"Every Monday morning they opened a sack of flour and we made ourselves a bucketful of pancakes, and all the rest of the week, three times a day, one dug into that pail for something to eat. By Wednesday, no longer any pancakes, because they were all stuck together; nothing there but a mass of dough. One cut off a big chunk of dough with one's knife, put that in his belly, and then chopped and chopped again!"
"When we got to Chicoutimi where provisions could reach us by water we were worse off than Indians, pretty nearly naked, all scratched and torn, and I well remember some who began to cry when told they could go home, because they thought they would find all their people dead, so long bad the time seemed to them. Hardship! That was hardship if you like."
"That is so," said Chapdelaine, "I can recall those days. Not a single house on the north side of the lake: no one but Indians and a few trappers who made their way up here in summer by canoe and in winter with dog-sleds, much as it is now in the Labrador."
The young folk were listening keenly to these tales of former times. "And now," said Esdras, "here we are fifteen miles beyond the lake, and when the Roberval boat is running we can get to the railway in twelve hours."
They meditated upon this for a while without a word, contrasting past and present; the cruel harshness of life as once it was, the easy day's journey now separating them from the marvels of the iron way, and the thought of it filled them with naive wonder.
All at once Chien set up a low growl; the sound was heard of approaching footsteps. "Another visitor!" Madame Chapdelaine announced in a tone mingling pleasure and astonishment.
Maria also arose, agitated, smoothing her hair with unconscious hand; but it was Ephrem Surprenant of Honfleur who opened the door.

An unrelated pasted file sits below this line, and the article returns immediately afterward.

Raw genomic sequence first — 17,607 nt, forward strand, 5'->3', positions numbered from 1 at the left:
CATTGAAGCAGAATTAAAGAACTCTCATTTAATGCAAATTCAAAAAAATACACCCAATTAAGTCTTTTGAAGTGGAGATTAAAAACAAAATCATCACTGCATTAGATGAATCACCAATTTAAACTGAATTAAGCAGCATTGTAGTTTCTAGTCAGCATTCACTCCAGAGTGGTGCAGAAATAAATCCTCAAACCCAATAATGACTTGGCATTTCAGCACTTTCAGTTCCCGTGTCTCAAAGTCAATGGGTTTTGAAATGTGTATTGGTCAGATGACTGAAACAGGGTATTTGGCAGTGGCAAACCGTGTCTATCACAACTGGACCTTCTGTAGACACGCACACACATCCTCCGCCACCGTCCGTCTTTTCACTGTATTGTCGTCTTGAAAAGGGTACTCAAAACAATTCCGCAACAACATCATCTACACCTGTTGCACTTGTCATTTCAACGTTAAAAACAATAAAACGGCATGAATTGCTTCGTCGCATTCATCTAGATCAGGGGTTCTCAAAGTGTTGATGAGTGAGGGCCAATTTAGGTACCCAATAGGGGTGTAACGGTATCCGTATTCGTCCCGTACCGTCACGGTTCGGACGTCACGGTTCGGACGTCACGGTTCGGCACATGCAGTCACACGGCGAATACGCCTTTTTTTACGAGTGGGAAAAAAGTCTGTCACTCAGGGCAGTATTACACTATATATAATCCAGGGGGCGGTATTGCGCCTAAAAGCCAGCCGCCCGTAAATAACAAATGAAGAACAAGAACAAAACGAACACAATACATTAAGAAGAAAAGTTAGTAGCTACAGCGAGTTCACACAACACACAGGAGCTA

"We have come to pay you a visit!" He shouted this with the air of one who announces a great piece of news. Behind him was someone unknown to them, who bowed and smiled in a very mannerly way.
"My nephew Lorenzo," was Ephrem Surprenant's introduction, "a son of my brother Elzear who died last autumn. You never met him, it is a long time since he left this country for the States."
They were quick to find a chair for the young man from the States, and the uncle undertook the duty of establishing the nephew's genealogy on both sides of the house, and of setting forth his age, trade and the particulars of his life, in obedience to the Canadian custom. "Yes, a son of my brother Elzear who married a young Bourglouis of Kiskisink. You should be able to recall that, Madame Chapdelaine?"
From the depths of her memory mother Chapdelaine unearthed a number of Surprenants and as many Bourglouis, and gave the list with their baptismal names, successive places of residence and a full record of their alliances.
"Right. Precisely right. Well, this one here is Lorenzo. He has been in the States for many years, working in a factory."
Frankly interested, everyone took another good look at Lorenzo Surprenant. His face was rounded, with well-cut features, eyes gentle and unwavering, hands white; with his head a little on one side he smiled amiably, neither superior nor embarrassed under this concentrated gaze.
"He came here," continued his uncle, "to settle affairs after the death of Elzear, and to try to sell the farm."
"He has no wish to hold on to the land and cultivate it?" questioned the elder Chapdelaine.
Lorenzo Surprenant's smile broadened and he shook his head. "No, the idea of settling down on the farm does not tempt me, not in theleast. I earn good wages where I am and like the place very well; I am used to the work."
He checked himself, but it was plain that after the kind of life he had been living and what he had seen of the world, existence on a farm between a humble little village and the forest seemed a thing insupportable.
"When I was a girl," said mother Chapdelaine, "pretty nearly everyone went off to the States. Farming did not pay as well as it does now, prices were low, we were always hearing of the big wages earned over there in the factories, and every year one family after another sold out for next to nothing and left Canada. Some made a lot of money, no doubt of that, especially those families with plenty of daughters; but now it is different and they are not going as once they did ... So you are selling the farm?"
"Yes, there has been some talk with three Frenchmen who came to Mistook last month. I expect we shall make a bargain."
"And are there many Canadians where you are living? Do the people speak French?"
"At the place I went to first, in the State of Maine, there were more Canadians than Americans or Irish; everyone spoke French; but where I live now, in the State of Massachusetts, there are not so many families however; we call on one another in the evenings."